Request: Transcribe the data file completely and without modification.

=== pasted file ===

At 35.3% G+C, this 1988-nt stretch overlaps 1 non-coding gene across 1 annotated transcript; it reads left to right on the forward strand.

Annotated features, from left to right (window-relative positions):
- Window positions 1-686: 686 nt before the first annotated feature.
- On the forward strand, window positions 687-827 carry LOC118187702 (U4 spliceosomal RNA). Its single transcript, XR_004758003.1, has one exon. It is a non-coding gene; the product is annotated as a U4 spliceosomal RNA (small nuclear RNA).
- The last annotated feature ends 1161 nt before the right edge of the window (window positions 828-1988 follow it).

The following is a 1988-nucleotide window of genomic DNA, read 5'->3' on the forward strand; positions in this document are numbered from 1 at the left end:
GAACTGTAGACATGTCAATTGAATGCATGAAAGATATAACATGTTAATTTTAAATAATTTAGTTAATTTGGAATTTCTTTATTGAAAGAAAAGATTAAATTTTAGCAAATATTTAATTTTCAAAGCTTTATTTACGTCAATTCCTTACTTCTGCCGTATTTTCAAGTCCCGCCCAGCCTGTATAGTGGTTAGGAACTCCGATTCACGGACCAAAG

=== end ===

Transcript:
At 35.3% G+C, this 1988-nt stretch overlaps 1 non-coding gene across 1 annotated transcript; it reads left to right on the forward strand.

Annotated features, from left to right (window-relative positions):
- Window positions 1-686: 686 nt before the first annotated feature.
- On the forward strand, window positions 687-827 carry LOC118187702 (U4 spliceosomal RNA). Its single transcript, XR_004758003.1, has one exon. It is a non-coding gene; the product is annotated as a U4 spliceosomal RNA (small nuclear RNA).
- The last annotated feature ends 1161 nt before the right edge of the window (window positions 828-1988 follow it).

The following is a 1988-nucleotide window of genomic DNA, read 5'->3' on the forward strand; positions in this document are numbered from 1 at the left end:
GAACTGTAGACATGTCAATTGAATGCATGAAAGATATAACATGTTAATTTTAAATAATTTAGTTAATTTGGAATTTCTTTATTGAAAGAAAAGATTAAATTTTAGCAAATATTTAATTTTCAAAGCTTTATTTACGTCAATTCCTTACTTCTGCCGTATTTTCAAGTCCCGCCCAGCCTGTATAGTGGTTAGGAACTCCGATTCACGGACCAAAG